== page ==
How to use the USGS
Mineral Resources Data System
on Google Earth

The US Geological Survey's Mineral Resources Data System (MRDS) is a collection of reports describing metallic and nonmetallic mineral resources throughout the United States. Included are deposit name, location, commodity, deposit description, geologic characteristics, production, reserves, resources, and references. Mining locations and links to detailed mine reports can be downloaded and viewed on Google Earth. This is an invaluable tool to rockhounds trying to pinpoint mine locations. What follows are directions on how you can employ the MRDS, provided you have already downloaded and installed Google Earth on your computer (the example is for North Carolina, but the same procedure can be used for each individual state):

To access the MRDS, go online to the following web page: Then, follow the step by step directions shown below.





Google Earth should open automatically on your computer to show all NC mine locations plotted as X's on the map.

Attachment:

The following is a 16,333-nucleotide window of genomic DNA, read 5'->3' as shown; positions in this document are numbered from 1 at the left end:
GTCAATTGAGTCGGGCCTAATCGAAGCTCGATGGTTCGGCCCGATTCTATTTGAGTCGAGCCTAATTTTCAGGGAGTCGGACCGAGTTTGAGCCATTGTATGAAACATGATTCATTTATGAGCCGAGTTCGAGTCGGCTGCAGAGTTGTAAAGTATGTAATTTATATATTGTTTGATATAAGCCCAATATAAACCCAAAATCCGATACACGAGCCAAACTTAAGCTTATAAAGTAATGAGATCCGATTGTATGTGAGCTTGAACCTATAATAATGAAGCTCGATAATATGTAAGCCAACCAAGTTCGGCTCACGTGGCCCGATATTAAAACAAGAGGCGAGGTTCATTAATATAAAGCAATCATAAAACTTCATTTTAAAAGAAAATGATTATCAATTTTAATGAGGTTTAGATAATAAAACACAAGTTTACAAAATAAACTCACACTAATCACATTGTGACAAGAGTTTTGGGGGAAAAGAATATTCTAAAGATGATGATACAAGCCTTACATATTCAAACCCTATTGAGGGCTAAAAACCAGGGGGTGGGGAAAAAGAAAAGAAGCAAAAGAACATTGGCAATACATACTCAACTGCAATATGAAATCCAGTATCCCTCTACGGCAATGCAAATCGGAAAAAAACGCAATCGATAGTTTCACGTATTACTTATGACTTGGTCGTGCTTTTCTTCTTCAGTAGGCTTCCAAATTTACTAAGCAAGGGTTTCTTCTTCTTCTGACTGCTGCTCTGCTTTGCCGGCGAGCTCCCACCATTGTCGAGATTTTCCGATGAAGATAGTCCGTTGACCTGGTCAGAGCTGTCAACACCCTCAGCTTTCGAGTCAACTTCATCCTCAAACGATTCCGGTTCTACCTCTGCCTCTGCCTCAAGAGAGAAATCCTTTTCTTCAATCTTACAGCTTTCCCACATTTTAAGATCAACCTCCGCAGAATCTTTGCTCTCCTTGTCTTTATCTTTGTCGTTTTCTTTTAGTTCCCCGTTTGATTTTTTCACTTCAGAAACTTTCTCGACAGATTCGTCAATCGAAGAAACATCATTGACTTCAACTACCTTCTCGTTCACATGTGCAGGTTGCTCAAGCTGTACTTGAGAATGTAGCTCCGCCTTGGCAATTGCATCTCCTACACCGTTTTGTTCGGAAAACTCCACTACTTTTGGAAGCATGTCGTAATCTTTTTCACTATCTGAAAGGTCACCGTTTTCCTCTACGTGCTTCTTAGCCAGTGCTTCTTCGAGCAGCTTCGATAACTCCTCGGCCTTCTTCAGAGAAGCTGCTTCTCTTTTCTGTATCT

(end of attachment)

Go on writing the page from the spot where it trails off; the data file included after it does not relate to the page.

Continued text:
You can zoom in on whatever area or mine you want and click on an X for a pop-up information box.


Once you are finished and try to exit Google Earth, you will see a pop-up message indicating you have unsaved items in your temporary folder and asking if you want to save them to your my places folder. You need to click the save button to save the data files for the next time you open Google Earth.


Once saved, the data files and X's will be there ready to use whenever you reopen Google Earth.

While the MRSD is a valuable resource, its mine locations and data are sometimes inaccurate, so you would do well to use at least one confirmatory other source of information before heading out to find mines that are not obvious on Google Earth.

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